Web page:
Most of the people who call themselves “anti-war” would not go so far as to say that they want us to lose in Iraq,
because most people are still basically patriotic and would rather see “the home team” win, though by now they’
ve realised a genuine victory is impossible.  Many of these people are those that supported the invasion in the first
place because they believed that Saddam Hussein had weapons of mass destruction, that we would be greeted as
liberators, that democracy would soon be flourishing throughout the Middle East, gas prices would plummet, and
the economy at home boom.  These are the people who believed in the mission as it was sold to us, and for the
most part they’d still prefer “success” in Iraq to pulling out and letting history record it as a defeat.

But even most of them now know that “success” is just not possible anymore.  In spite of all the reports about
how “the surge is working” it’s pretty much common sense that no matter how low the levels of violence go, it’s
not going to stop any time soon.  Whether we stay there for 10, 20 or 100 more years, when we pull out there
will be bloodshed and violence, there won’t be a western-style democracy, and the region will be a lot less
stable than it was when we went in.  However, we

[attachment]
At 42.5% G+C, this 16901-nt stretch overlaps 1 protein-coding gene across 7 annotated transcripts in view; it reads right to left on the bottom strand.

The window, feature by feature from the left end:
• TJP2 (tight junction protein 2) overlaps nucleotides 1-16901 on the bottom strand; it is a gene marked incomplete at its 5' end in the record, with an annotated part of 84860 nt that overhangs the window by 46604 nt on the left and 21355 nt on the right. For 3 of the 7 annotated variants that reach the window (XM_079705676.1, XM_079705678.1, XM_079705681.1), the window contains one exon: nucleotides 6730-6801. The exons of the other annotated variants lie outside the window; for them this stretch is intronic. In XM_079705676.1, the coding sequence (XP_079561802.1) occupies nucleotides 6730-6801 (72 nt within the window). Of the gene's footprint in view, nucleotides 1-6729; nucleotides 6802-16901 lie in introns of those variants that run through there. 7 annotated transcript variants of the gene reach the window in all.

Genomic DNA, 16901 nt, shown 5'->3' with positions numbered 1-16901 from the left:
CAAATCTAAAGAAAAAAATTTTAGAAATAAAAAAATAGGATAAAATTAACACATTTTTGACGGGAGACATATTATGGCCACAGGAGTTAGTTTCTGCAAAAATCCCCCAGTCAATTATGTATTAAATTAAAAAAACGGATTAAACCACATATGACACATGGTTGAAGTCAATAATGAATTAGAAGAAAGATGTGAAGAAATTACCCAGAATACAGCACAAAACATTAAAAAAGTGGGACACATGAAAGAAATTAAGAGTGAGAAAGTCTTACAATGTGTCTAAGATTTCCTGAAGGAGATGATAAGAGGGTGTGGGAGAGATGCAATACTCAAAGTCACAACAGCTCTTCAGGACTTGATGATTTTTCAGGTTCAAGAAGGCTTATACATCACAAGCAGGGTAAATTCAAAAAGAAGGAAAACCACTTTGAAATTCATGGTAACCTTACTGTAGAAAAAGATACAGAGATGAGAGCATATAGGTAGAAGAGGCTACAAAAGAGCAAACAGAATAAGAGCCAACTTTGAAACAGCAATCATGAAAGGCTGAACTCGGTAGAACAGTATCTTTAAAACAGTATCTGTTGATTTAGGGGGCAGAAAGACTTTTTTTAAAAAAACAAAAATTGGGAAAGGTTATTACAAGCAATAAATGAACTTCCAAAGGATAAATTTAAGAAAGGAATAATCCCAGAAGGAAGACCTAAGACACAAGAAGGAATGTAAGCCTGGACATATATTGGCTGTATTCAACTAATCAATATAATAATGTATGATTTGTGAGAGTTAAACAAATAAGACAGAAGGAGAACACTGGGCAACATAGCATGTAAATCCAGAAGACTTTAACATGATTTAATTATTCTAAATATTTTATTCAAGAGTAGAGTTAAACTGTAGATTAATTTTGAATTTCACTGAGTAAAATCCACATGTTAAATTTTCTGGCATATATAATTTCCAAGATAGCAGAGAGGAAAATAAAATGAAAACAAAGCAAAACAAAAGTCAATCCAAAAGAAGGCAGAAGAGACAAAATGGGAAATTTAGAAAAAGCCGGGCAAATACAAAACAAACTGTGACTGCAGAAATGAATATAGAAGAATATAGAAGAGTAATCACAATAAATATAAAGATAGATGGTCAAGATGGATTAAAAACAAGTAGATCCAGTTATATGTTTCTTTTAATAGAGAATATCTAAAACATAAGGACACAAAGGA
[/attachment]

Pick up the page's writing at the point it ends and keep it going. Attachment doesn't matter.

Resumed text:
may be able to reduce the levels of violence enough so that
when we pull out the Bush administration and other hawks can say that Operation: Iraqi Freedom was
basically a
success.

And this is exactly what
can’t happen if you’re looking at the long-term stakes involved.  To understand my
argument you have to go back to the Vietnam War, another conflict that was sold to the American people with
lies and flawed foreign policy doctrines.  Why did we go into Vietnam?  Most people believed it was to fight
communism, but the people at the deepest levels really knew all along that we were there as a colonial power,
keeping the giant military machine running so that we would remain the most powerful country on earth.  The
military industrial complex, which became a major force in the United States after World War II,
needs war to
maintain power, and in Korea and Vietnam they got the wars they were looking for.

What they did not count on was how fierce of a fight they would get from the people of these countries, and how